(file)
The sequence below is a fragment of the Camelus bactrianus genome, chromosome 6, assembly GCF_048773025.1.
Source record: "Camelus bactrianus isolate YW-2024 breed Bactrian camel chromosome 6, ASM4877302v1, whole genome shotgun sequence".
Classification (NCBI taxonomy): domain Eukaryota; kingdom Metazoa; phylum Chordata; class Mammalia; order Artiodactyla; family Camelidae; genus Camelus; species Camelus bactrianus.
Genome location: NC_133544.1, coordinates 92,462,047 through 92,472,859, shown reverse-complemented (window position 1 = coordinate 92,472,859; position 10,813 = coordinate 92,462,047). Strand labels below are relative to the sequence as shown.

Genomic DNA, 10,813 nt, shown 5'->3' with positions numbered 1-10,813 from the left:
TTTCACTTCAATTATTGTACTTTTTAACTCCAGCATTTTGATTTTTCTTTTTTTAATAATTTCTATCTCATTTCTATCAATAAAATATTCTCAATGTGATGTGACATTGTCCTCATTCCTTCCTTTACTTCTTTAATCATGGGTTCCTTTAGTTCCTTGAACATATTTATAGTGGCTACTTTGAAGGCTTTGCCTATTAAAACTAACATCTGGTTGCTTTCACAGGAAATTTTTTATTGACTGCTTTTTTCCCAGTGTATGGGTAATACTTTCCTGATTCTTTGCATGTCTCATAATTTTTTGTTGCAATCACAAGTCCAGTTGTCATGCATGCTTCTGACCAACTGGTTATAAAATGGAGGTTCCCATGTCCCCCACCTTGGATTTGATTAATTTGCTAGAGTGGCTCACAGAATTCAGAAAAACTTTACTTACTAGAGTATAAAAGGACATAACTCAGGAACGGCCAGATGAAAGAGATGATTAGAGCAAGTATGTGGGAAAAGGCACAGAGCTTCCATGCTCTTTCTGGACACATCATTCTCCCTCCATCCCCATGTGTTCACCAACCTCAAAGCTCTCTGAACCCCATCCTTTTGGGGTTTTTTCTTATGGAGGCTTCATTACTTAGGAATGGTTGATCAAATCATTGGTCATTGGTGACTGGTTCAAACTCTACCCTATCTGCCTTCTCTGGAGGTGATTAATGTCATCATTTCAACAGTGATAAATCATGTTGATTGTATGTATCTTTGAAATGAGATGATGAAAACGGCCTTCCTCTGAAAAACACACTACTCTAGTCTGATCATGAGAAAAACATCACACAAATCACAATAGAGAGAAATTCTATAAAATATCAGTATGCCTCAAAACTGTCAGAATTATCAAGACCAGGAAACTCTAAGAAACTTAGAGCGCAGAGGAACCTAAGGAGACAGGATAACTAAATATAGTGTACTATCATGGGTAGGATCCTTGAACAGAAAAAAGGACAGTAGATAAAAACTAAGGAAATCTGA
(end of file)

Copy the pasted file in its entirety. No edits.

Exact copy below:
The sequence below is a fragment of the Camelus bactrianus genome, chromosome 6, assembly GCF_048773025.1.
Source record: "Camelus bactrianus isolate YW-2024 breed Bactrian camel chromosome 6, ASM4877302v1, whole genome shotgun sequence".
Classification (NCBI taxonomy): domain Eukaryota; kingdom Metazoa; phylum Chordata; class Mammalia; order Artiodactyla; family Camelidae; genus Camelus; species Camelus bactrianus.
Genome location: NC_133544.1, coordinates 92,462,047 through 92,472,859, shown reverse-complemented (window position 1 = coordinate 92,472,859; position 10,813 = coordinate 92,462,047). Strand labels below are relative to the sequence as shown.

Genomic DNA, 10,813 nt, shown 5'->3' with positions numbered 1-10,813 from the left:
TTTCACTTCAATTATTGTACTTTTTAACTCCAGCATTTTGATTTTTCTTTTTTTAATAATTTCTATCTCATTTCTATCAATAAAATATTCTCAATGTGATGTGACATTGTCCTCATTCCTTCCTTTACTTCTTTAATCATGGGTTCCTTTAGTTCCTTGAACATATTTATAGTGGCTACTTTGAAGGCTTTGCCTATTAAAACTAACATCTGGTTGCTTTCACAGGAAATTTTTTATTGACTGCTTTTTTCCCAGTGTATGGGTAATACTTTCCTGATTCTTTGCATGTCTCATAATTTTTTGTTGCAATCACAAGTCCAGTTGTCATGCATGCTTCTGACCAACTGGTTATAAAATGGAGGTTCCCATGTCCCCCACCTTGGATTTGATTAATTTGCTAGAGTGGCTCACAGAATTCAGAAAAACTTTACTTACTAGAGTATAAAAGGACATAACTCAGGAACGGCCAGATGAAAGAGATGATTAGAGCAAGTATGTGGGAAAAGGCACAGAGCTTCCATGCTCTTTCTGGACACATCATTCTCCCTCCATCCCCATGTGTTCACCAACCTCAAAGCTCTCTGAACCCCATCCTTTTGGGGTTTTTTCTTATGGAGGCTTCATTACTTAGGAATGGTTGATCAAATCATTGGTCATTGGTGACTGGTTCAAACTCTACCCTATCTGCCTTCTCTGGAGGTGATTAATGTCATCATTTCAACAGTGATAAATCATGTTGATTGTATGTATCTTTGAAATGAGATGATGAAAACGGCCTTCCTCTGAAAAACACACTACTCTAGTCTGATCATGAGAAAAACATCACACAAATCACAATAGAGAGAAATTCTATAAAATATCAGTATGCCTCAAAACTGTCAGAATTATCAAGACCAGGAAACTCTAAGAAACTTAGAGCGCAGAGGAACCTAAGGAGACAGGATAACTAAATATAGTGTACTATCATGGGTAGGATCCTTGAACAGAAAAAAGGACAGTAGATAAAAACTAAGGAAATCTGA